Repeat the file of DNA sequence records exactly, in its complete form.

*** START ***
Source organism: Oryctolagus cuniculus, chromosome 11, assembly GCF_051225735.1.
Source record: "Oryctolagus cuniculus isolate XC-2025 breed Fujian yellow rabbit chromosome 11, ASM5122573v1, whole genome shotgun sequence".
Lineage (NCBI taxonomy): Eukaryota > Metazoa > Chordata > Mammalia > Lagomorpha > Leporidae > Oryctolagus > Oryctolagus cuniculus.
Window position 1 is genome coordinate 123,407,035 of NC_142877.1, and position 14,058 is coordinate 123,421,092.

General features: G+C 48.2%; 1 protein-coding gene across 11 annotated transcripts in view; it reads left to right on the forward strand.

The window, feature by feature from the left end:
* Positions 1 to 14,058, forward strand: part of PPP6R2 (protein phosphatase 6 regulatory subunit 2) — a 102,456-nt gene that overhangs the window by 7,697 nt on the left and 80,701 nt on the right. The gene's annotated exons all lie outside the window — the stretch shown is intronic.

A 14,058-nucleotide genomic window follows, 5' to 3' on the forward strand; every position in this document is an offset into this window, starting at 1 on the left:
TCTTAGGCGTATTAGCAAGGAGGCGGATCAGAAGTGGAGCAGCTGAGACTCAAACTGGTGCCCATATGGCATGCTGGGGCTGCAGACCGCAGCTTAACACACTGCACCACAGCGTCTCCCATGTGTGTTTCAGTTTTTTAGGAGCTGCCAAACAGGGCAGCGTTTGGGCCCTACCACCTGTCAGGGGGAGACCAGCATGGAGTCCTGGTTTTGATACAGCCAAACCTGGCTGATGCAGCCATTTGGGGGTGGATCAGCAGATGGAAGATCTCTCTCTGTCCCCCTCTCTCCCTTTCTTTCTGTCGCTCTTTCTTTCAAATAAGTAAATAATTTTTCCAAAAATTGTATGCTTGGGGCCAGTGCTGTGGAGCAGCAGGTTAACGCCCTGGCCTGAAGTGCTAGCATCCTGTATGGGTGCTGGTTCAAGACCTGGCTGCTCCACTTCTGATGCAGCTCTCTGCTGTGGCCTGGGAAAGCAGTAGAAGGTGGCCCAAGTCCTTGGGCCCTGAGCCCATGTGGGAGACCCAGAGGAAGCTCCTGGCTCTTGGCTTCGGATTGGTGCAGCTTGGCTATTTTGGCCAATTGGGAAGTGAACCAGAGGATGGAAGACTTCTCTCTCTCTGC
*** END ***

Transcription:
Source organism: Oryctolagus cuniculus, chromosome 11, assembly GCF_051225735.1.
Source record: "Oryctolagus cuniculus isolate XC-2025 breed Fujian yellow rabbit chromosome 11, ASM5122573v1, whole genome shotgun sequence".
Lineage (NCBI taxonomy): Eukaryota > Metazoa > Chordata > Mammalia > Lagomorpha > Leporidae > Oryctolagus > Oryctolagus cuniculus.
Window position 1 is genome coordinate 123,407,035 of NC_142877.1, and position 14,058 is coordinate 123,421,092.

General features: G+C 48.2%; 1 protein-coding gene across 11 annotated transcripts in view; it reads left to right on the forward strand.

The window, feature by feature from the left end:
* Positions 1 to 14,058, forward strand: part of PPP6R2 (protein phosphatase 6 regulatory subunit 2) — a 102,456-nt gene that overhangs the window by 7,697 nt on the left and 80,701 nt on the right. The gene's annotated exons all lie outside the window — the stretch shown is intronic.

A 14,058-nucleotide genomic window follows, 5' to 3' on the forward strand; every position in this document is an offset into this window, starting at 1 on the left:
TCTTAGGCGTATTAGCAAGGAGGCGGATCAGAAGTGGAGCAGCTGAGACTCAAACTGGTGCCCATATGGCATGCTGGGGCTGCAGACCGCAGCTTAACACACTGCACCACAGCGTCTCCCATGTGTGTTTCAGTTTTTTAGGAGCTGCCAAACAGGGCAGCGTTTGGGCCCTACCACCTGTCAGGGGGAGACCAGCATGGAGTCCTGGTTTTGATACAGCCAAACCTGGCTGATGCAGCCATTTGGGGGTGGATCAGCAGATGGAAGATCTCTCTCTGTCCCCCTCTCTCCCTTTCTTTCTGTCGCTCTTTCTTTCAAATAAGTAAATAATTTTTCCAAAAATTGTATGCTTGGGGCCAGTGCTGTGGAGCAGCAGGTTAACGCCCTGGCCTGAAGTGCTAGCATCCTGTATGGGTGCTGGTTCAAGACCTGGCTGCTCCACTTCTGATGCAGCTCTCTGCTGTGGCCTGGGAAAGCAGTAGAAGGTGGCCCAAGTCCTTGGGCCCTGAGCCCATGTGGGAGACCCAGAGGAAGCTCCTGGCTCTTGGCTTCGGATTGGTGCAGCTTGGCTATTTTGGCCAATTGGGAAGTGAACCAGAGGATGGAAGACTTCTCTCTCTCTGC